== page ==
1) Recognizing the fact that the establishment of medium and large scale mining will cause relocation of individuals and disruption of their livelihoods, the government decided to determine effective relocation, compensation and resettlement schemes;

2) Recognizing that mining activities can contribute significantly in the development of local communities, the government’s policy is to strengthen the relationship between mining companies and surrounding communities and the public in general;

3) In order to increase public awareness on mining activities, the government will provide them with accurate and timely information about all matters of concern regarding the mineral sector;

4) Since mining activities cause adverse effects to safety and occupational health of mine workers, environmental land degradation, pollution and social disruption of local communities around the mining sites, the government will strengthen management, occupational health and environment safety. A number of Acts of Parliament and their regulations have been enacted to reflect the above-summarized Tanzanian Mineral Policy. These acts are:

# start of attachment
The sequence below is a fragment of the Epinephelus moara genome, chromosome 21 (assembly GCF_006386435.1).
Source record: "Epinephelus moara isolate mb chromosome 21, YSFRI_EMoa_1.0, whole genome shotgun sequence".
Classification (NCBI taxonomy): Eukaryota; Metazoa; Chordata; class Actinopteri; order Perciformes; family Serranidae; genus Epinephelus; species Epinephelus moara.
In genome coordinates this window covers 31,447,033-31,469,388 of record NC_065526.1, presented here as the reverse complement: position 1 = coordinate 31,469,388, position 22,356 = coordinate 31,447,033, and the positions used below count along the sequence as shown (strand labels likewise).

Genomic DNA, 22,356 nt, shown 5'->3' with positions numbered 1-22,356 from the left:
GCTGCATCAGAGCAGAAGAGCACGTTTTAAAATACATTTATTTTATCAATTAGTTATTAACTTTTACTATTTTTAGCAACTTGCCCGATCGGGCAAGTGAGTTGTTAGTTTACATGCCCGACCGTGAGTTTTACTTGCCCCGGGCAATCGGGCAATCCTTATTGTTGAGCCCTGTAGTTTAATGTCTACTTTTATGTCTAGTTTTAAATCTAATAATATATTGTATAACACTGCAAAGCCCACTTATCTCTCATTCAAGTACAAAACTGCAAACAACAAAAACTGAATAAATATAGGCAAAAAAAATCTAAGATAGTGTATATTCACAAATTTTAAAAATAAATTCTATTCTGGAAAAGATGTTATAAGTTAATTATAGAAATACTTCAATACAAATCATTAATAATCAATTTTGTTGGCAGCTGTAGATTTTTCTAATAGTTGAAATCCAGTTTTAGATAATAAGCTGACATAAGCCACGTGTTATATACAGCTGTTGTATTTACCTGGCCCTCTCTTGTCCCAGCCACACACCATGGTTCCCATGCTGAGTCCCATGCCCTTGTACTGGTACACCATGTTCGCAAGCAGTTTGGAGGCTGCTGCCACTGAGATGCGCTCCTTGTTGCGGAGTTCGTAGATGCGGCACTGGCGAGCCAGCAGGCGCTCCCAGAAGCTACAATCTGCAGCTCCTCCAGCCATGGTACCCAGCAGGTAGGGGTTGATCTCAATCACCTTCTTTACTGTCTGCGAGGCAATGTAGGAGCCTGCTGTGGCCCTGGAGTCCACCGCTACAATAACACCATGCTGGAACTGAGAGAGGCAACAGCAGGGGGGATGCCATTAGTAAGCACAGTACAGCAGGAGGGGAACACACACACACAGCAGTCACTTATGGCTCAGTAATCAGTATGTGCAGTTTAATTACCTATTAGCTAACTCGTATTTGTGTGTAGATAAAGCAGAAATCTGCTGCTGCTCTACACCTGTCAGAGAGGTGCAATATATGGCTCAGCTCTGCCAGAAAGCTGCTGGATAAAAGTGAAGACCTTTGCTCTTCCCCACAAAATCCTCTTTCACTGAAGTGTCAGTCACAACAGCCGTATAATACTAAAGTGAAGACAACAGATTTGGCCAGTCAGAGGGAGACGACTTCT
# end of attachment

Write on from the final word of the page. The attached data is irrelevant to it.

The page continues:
1) The 2010 Mining Act with its 2010 Mining (Radioactive Minerals) Regulations (URT 2010);

2) The 2003 Atomic Energy Act with the 2011 Atomic Energy (Radiation Safety in the Mining and Processing of

Radioactive Ores) Regulations (URT 2011);

3) The 2004 Environmental Management Act with its Environmental (Registration of Environmental Experts)

2005 Regulations and the 2005 Environmental Impact Assessment and Audit Regulations (URT 2004);